We left John Brown and proslavery Missourians both anxious about Kansas. Joshua Giddings could promise no war, but Brown had to deal with the real prospect and the Missourians seemed bent on ginning it up even if they had to canvass the whole South for the job. Franklin Pierce declared from the White House that the free state movement constituted an insurrection and must cease or face suppression. The free state movement responded by running elections and forming a government in which Brown’s eldest, John Junior, served as a legislator. When the government met for the first time, at Topeka, Junior set to forming a set of laws for the state of Kansas.
The legislature approved of those laws, but disappointed the Browns all the same. They could pass laws easily enough, but at the urging of Governor Charles Robinson they delayed enacting them until such time as Washington accepted them as the real government of Kansas. Instead, the main affirmative act of the Topeka government involved electing two Senators, Andrew Reeder and James Lane, and dispatching Lane off to Washington with a memorial pleading the case of a free Kansas to Congress. Junior signed the memorial. He later claimed that about that time Lane also initiated him into the Kansas Regulators, aka the Kansas Legion.
Stephen Oates, the elder Brown’s biographer, notes that no evidence besides Junior’s word points to his joining the Regulators. His endnotes go into no more detail than that, which leaves me puzzled. It would fit the characters of Lane and Junior both at this point for him to have signed up. A chip off the old block, Junior didn’t shy away from militant talk. He didn’t go to the polls with a small arsenal expecting not to need it. Nor would we necessarily expect a full roster to have existed. Individual companies of Regulators and other groups may have kept muster rolls, but such an incriminating document would not circulate widely if they did.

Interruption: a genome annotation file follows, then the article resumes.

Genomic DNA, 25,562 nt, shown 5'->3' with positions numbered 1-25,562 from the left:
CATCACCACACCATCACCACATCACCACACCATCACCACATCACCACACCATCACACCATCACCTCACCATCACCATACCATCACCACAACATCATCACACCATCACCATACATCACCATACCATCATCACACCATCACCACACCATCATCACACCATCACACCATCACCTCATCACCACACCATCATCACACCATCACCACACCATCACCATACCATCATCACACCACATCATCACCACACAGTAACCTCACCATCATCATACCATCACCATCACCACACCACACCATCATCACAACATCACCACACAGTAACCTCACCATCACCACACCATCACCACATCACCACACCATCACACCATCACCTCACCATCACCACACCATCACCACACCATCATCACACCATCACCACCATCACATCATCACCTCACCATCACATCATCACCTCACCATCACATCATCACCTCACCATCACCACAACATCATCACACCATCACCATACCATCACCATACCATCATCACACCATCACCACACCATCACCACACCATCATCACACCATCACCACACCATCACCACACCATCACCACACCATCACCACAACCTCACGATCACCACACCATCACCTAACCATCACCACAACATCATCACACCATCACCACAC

As winter melted into spring, colonization of Kansas resumed largely from the free states. Many of the men now arrived armed and willing to fight to make Kansas free. April brought copies of the proslavery laws of Kansas into the hands of many lawyers and judges who would soon begin the court season. Junior, and many others, had broken those laws simply by saying no one had a right to own a slave in Kansas. With the opening of the court term, they might face formal consequences instead of informal brawls. The district court with jurisdiction over the Browns would meet at Dutch Henry’s tavern, a proslavery gathering place run by alleged thieves and rapists. Sterling Cato, a proslavery man, would preside. Now the Browns, and many others, might find out just how far they could go in ignoring the bogus legislature.